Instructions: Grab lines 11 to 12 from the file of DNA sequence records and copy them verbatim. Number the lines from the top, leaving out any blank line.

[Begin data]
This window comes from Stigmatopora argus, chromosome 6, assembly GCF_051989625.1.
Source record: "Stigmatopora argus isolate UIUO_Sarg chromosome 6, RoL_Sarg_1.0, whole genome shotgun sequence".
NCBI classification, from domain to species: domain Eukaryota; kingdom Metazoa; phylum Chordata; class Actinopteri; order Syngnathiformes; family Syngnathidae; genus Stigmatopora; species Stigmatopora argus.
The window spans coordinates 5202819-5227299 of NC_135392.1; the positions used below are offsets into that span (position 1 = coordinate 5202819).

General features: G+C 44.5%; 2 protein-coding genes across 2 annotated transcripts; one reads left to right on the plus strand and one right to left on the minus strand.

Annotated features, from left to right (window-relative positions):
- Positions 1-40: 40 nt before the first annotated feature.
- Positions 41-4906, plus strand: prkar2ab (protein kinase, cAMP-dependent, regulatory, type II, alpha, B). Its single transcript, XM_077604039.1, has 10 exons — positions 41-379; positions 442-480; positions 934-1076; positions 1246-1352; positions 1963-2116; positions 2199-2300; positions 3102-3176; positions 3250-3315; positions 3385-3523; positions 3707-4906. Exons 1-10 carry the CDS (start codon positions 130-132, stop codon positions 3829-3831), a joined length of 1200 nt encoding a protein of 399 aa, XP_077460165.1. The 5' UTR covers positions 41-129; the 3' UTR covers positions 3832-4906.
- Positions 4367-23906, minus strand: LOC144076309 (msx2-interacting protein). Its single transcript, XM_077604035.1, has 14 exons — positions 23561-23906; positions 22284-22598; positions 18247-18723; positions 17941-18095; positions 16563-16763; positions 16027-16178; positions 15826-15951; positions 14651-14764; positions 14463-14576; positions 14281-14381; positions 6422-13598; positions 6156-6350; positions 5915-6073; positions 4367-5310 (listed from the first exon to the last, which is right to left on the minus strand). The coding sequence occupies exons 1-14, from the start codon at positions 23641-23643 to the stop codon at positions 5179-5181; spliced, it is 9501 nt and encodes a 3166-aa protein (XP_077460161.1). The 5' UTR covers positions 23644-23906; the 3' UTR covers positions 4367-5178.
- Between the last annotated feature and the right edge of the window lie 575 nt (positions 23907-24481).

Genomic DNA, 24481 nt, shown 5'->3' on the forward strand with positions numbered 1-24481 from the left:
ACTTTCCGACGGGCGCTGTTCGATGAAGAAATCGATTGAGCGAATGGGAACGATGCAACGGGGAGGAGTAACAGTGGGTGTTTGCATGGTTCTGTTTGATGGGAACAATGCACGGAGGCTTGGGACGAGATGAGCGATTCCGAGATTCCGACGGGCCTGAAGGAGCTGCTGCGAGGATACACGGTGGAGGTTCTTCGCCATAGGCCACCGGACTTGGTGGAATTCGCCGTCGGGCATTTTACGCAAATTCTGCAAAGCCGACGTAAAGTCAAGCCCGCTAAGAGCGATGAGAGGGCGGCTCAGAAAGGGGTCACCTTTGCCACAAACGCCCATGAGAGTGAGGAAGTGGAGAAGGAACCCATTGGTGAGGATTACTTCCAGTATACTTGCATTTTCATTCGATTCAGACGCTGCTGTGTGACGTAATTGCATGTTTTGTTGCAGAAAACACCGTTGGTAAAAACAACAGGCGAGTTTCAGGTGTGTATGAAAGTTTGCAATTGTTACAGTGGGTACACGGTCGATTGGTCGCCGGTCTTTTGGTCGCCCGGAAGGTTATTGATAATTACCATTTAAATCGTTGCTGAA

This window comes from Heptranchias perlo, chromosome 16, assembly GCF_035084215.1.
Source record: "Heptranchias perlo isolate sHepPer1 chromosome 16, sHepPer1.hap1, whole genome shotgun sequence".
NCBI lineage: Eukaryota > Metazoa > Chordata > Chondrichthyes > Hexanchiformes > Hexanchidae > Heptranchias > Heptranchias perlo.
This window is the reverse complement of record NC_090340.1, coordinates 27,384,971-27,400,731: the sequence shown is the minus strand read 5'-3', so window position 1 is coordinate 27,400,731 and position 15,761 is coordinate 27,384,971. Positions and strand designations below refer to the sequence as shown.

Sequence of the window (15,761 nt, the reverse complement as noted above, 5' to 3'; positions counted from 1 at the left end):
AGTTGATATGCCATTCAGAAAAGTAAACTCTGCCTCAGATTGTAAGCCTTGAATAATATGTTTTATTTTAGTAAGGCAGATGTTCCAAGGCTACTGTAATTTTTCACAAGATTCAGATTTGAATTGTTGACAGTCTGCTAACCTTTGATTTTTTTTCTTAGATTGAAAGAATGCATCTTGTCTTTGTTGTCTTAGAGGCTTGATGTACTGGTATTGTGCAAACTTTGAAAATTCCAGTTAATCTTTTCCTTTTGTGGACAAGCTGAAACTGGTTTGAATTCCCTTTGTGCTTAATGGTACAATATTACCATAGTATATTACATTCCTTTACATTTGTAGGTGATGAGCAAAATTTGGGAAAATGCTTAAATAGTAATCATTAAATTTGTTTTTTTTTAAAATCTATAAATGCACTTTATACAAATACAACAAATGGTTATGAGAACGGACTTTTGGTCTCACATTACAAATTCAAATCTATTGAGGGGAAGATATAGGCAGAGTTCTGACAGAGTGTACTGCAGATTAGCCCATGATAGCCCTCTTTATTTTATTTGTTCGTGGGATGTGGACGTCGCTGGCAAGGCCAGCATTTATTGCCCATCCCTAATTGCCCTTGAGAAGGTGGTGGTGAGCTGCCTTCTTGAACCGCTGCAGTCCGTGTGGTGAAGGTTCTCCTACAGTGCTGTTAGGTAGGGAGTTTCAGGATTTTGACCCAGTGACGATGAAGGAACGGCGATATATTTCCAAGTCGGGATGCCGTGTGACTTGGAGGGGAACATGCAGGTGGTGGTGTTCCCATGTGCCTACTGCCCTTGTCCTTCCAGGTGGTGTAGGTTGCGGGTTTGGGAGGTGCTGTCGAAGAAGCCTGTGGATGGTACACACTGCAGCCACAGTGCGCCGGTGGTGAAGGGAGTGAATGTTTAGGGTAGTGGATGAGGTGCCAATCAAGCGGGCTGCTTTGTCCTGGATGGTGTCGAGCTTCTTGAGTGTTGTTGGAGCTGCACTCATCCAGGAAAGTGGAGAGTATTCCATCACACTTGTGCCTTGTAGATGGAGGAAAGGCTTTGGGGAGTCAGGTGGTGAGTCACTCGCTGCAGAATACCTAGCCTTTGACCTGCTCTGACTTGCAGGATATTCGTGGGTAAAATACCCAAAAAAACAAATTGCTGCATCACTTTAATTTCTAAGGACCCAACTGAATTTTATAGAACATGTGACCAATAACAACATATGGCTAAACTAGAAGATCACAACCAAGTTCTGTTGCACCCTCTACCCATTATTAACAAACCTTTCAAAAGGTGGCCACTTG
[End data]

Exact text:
Genomic DNA, 24481 nt, shown 5'->3' on the forward strand with positions numbered 1-24481 from the left:
ACTTTCCGACGGGCGCTGTTCGATGAAGAAATCGATTGAGCGAATGGGAACGATGCAACGGGGAGGAGTAACAGTGGGTGTTTGCATGGTTCTGTTTGATGGGAACAATGCACGGAGGCTTGGGACGAGATGAGCGATTCCGAGATTCCGACGGGCCTGAAGGAGCTGCTGCGAGGATACACGGTGGAGGTTCTTCGCCATAGGCCACCGGACTTGGTGGAATTCGCCGTCGGGCATTTTACGCAAATTCTGCAAAGCCGACGTAAAGTCAAGCCCGCTAAGAGCGATGAGAGGGCGGCTCAGAAAGGGGTCACCTTTGCCACAAACGCCCATGAGAGTGAGGAAGTGGAGAAGGAACCCATTGGTGAGGATTACTTCCAGTATACTTGCATTTTCATTCGATTCAGACGCTGCTGTGTGACGTAATTGCATGTTTTGTTGCAGAAAACACCGTTGGTAAAAACAACAGGCGAGTTTCAGGTGTGTATGAAAGTTTGCAATTGTTACAGTGGGTACACGGTCGATTGGTCGCCGGTCTTTTGGTCGCCCGGAAGGTTATTGATAATTACCATTTAAATCGTTGCTGAA